This changing trend, which is also identifiable in sectors of banking and finance (See Islamic Banking in Indonesia – A Giant Waking Up) as well as hospitality and tourism (See The Rise of Halal Tourism in Indonesia), has given halal cosmetic manufacturers in Indonesia an advantage. The market share of Wardah, Indonesia’s first halal cosmetic manufacturer, continues to rise and in 2015 held 16% to make it the second largest domestic cosmetic manufacturer after Martha Tilaar.
Since then, Wardah has consistently recorded 20%-50% annual sales increase, which is disproportionately higher than that of other manufacturers at around 10%. The company’s monthly sales value in 2014 reached 200 billion IDR, significantly above its two largest local competitors, Martha Tilaar and Mustika Ratu, which recorded an annual sales value of around 400 – 600 billion IDR.
Wardah’s growing dominance in the domestic cosmetic market can also be seen from the increase in the number of its products which received top brand awards from one in 2014 to ten in 2015.
Source: MarkPlus Insight Women Survey 2015
The success of Wardah has attracted its competitors to follow in its footstep. Zoya, a prominent hijab producer, recently introduced its halal-certified cosmetic line. Martha Tilaar, L’Oreal and Unilever have also obtained halal certification for many of their products in order to tap into this growing market segment.
Same old constraints remain
Stiff Competition from Global Brands
Despite various promotional and marketing efforts by domestic manufacturers in the last few years, global brands and imported products still dominate cosmetic sales in Indonesia. It is difficult to break the dominance of global brands as cosmetic products typically have specific target customers and customers tend to be loyal to a particular brand. They cannot easily switch to other products even if these products are of equal or better quality.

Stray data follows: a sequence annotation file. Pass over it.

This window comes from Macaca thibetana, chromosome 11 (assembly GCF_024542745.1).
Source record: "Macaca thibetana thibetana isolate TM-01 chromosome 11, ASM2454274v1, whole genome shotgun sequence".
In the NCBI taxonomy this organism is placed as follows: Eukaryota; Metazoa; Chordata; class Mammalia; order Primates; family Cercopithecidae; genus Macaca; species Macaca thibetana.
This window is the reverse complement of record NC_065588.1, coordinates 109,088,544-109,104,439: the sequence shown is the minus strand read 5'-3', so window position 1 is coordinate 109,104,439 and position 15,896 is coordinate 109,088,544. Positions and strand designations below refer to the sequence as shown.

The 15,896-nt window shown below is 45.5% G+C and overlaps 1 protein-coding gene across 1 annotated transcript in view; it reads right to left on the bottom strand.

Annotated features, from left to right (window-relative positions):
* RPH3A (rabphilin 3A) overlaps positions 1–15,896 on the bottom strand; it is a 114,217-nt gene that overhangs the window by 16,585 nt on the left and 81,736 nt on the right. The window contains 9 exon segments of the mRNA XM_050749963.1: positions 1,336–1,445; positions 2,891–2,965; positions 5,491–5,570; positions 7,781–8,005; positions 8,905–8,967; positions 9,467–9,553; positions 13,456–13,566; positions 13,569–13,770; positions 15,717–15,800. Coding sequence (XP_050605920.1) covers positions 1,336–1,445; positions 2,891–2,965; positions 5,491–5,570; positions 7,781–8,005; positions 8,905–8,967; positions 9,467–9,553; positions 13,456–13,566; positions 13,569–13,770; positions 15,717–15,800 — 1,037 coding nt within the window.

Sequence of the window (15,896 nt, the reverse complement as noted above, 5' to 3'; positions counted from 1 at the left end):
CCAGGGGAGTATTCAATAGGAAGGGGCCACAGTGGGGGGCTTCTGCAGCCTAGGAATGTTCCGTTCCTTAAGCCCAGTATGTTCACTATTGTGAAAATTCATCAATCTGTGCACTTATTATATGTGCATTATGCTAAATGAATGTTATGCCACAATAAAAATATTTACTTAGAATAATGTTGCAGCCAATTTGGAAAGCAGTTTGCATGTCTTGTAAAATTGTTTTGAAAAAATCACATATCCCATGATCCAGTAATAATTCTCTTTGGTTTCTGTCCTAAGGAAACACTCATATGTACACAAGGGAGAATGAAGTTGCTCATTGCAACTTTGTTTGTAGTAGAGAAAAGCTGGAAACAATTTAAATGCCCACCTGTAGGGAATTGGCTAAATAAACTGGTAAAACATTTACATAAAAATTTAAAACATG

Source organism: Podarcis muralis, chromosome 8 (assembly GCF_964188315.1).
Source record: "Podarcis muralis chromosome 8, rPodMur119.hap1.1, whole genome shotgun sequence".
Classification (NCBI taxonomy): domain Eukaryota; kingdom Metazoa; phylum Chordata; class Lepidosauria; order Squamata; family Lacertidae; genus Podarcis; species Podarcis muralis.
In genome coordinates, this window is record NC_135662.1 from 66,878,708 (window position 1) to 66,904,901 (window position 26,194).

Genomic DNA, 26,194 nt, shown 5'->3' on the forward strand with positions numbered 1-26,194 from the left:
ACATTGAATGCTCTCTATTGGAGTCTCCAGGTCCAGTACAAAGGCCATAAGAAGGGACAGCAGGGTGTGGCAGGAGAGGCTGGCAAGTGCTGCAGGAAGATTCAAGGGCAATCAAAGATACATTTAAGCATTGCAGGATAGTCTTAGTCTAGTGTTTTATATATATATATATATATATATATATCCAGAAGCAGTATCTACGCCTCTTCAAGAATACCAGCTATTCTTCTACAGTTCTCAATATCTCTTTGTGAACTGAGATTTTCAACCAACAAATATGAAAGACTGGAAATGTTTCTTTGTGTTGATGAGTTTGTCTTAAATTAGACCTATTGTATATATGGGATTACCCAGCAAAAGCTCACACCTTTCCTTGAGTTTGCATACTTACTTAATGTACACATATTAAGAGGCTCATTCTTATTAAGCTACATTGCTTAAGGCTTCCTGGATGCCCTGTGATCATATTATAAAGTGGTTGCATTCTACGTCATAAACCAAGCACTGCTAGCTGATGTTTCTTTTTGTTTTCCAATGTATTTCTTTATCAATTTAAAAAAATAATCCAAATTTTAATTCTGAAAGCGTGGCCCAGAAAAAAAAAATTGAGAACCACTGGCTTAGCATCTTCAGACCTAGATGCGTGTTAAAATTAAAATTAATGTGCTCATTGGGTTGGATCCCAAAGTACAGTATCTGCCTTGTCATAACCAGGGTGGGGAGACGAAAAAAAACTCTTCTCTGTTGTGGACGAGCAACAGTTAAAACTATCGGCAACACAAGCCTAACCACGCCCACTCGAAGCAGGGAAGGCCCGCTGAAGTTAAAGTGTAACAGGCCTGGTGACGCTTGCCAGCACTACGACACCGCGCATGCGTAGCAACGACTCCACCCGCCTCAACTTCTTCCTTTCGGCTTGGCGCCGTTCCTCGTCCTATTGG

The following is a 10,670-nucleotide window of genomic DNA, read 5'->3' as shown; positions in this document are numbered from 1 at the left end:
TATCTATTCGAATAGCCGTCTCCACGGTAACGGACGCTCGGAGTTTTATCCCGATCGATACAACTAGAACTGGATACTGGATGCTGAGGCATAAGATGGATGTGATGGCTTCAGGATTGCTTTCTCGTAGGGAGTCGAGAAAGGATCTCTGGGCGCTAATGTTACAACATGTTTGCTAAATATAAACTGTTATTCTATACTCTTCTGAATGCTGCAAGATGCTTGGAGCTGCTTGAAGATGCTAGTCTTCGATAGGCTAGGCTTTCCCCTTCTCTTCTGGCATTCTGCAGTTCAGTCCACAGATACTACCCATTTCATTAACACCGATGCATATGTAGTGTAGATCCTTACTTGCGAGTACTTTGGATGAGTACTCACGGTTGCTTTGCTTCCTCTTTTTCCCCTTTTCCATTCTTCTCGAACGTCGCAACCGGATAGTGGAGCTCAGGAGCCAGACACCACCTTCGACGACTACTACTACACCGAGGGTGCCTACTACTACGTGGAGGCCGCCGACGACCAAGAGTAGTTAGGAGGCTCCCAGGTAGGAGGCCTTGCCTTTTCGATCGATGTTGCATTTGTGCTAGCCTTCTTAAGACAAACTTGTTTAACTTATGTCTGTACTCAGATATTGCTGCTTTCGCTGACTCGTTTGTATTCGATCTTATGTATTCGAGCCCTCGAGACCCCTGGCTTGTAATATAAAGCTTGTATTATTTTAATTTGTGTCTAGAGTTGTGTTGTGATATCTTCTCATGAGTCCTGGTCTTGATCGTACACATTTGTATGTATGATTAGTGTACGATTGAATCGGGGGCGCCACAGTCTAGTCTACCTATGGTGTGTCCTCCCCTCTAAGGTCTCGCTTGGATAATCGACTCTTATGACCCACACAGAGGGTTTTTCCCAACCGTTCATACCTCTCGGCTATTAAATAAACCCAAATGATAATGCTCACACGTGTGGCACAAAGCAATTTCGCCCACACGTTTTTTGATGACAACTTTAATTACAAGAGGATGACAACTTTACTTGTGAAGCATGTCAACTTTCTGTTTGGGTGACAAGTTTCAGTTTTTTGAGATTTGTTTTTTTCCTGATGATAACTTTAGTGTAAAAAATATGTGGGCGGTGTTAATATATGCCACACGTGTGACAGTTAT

The Flooding of Fake and Illegal Cosmetics
Despite various efforts to curb the sale of counterfeit and illegal cosmetic products in Indonesia, up to Q3 2017, BPOM still found these products to be present in the domestic market. Based on post-market supervision by BPOM from January until October 2017, there were 491,667 pieces of illegal local cosmetics and 756,495 pieces of illegally imported cosmetics in Indonesia. Some 11,457 pieces of local cosmetics and 5,900 pieces of imported cosmetics contain hazardous ingredients with a market value of more than 20.5 billion IDR.
One of the legal loopholes used by importers to import counterfeit and illegal cosmetic products is the Regulation of Head of BPOM No. 13 of 2015 which exempts imported cosmetic products from compulsory verification.
Further growth expected
With its population is expected to reach 270 million in 2020, the prospects for the cosmetic industry in Southeast Asia’s largest economy is still very bright for the coming years. The Ministry of Industry forecasts that the value of the Indonesian cosmetic industry will soon reach 100 trillion IDR from the current 46.4 trillion IDR.
In 2018, Indonesian cosmetics and toiletries exports are targeted to reach 1.67 billion USD and are expected to increase to 1.81 billion USD in 2019.
Euromonitor International also predicts that Indonesia along with Vietnam will become the fastest growing cosmetics market in Asia. Indonesia will make it to the top 10 markets for global beauty and skin care products by 2019, worth over 130 billion USD globally.
Halal regulations have brought about new opportunities for the cosmetics industry in Indonesia. Besides giving local cosmetic manufacturers a competitive edge over global brands in the domestic market, halal-certified local cosmetic companies can also grow their market share in overseas markets too.
Originally published on Global Guide Indonesia